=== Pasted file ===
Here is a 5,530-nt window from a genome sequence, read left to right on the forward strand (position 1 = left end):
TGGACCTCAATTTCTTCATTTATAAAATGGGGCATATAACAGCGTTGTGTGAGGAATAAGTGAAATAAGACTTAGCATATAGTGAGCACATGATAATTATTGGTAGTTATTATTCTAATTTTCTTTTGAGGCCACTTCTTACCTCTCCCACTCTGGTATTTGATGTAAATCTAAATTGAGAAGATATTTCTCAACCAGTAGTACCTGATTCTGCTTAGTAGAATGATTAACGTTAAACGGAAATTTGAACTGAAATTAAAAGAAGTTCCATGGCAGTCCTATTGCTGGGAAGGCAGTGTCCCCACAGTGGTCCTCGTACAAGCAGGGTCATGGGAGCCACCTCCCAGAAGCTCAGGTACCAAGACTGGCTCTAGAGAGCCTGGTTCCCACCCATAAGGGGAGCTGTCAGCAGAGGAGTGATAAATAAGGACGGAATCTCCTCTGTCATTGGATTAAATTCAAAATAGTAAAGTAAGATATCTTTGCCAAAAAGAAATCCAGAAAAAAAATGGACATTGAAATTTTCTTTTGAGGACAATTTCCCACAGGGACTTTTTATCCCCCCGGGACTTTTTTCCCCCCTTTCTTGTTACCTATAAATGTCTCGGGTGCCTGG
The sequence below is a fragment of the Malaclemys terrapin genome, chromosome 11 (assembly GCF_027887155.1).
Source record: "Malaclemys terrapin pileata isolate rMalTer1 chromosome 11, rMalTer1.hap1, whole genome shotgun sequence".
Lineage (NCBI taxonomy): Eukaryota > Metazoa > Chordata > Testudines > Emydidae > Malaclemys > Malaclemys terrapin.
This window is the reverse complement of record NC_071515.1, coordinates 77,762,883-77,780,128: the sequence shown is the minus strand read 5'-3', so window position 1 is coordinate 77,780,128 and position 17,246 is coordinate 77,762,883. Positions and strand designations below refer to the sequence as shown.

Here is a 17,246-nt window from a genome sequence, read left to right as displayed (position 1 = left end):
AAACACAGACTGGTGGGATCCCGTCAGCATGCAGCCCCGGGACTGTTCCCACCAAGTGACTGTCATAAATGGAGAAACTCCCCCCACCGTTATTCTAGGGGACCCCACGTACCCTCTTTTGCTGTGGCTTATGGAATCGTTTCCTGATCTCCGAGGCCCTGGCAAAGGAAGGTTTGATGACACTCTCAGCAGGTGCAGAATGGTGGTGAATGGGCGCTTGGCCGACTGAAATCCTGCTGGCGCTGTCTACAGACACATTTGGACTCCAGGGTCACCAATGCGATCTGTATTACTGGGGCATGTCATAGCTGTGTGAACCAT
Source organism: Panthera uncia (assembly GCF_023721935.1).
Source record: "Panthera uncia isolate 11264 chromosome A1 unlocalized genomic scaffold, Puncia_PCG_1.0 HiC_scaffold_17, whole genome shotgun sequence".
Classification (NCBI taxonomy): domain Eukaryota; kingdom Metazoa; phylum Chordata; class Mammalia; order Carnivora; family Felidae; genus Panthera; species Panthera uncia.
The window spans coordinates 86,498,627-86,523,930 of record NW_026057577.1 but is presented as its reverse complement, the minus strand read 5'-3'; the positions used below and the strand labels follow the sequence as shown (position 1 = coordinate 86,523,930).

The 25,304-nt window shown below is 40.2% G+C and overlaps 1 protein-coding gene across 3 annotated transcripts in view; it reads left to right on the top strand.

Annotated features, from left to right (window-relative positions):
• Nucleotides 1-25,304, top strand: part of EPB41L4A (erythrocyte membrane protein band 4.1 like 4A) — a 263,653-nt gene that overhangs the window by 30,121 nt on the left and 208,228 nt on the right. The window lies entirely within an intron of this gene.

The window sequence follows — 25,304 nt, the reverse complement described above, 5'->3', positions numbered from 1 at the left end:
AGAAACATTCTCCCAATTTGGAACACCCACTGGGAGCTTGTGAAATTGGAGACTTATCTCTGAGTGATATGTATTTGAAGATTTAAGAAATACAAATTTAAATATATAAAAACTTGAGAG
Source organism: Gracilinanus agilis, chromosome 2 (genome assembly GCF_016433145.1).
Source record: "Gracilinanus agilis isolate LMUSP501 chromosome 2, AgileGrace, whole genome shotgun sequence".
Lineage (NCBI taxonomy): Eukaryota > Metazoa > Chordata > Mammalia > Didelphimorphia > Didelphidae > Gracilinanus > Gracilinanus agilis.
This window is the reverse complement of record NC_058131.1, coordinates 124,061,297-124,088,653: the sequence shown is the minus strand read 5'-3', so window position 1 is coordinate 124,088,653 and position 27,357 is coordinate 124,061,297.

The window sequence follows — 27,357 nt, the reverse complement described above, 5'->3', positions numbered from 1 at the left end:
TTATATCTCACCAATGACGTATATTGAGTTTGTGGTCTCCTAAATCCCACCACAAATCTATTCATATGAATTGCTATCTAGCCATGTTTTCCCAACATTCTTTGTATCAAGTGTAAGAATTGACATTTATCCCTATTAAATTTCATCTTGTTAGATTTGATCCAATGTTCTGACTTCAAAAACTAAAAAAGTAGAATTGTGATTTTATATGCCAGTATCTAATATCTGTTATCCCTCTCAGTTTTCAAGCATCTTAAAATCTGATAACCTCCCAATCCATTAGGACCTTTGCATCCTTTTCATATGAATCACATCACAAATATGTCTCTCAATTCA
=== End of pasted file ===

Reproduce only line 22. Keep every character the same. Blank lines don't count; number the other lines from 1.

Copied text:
The window sequence follows — 27,357 nt, the reverse complement described above, 5'->3', positions numbered from 1 at the left end: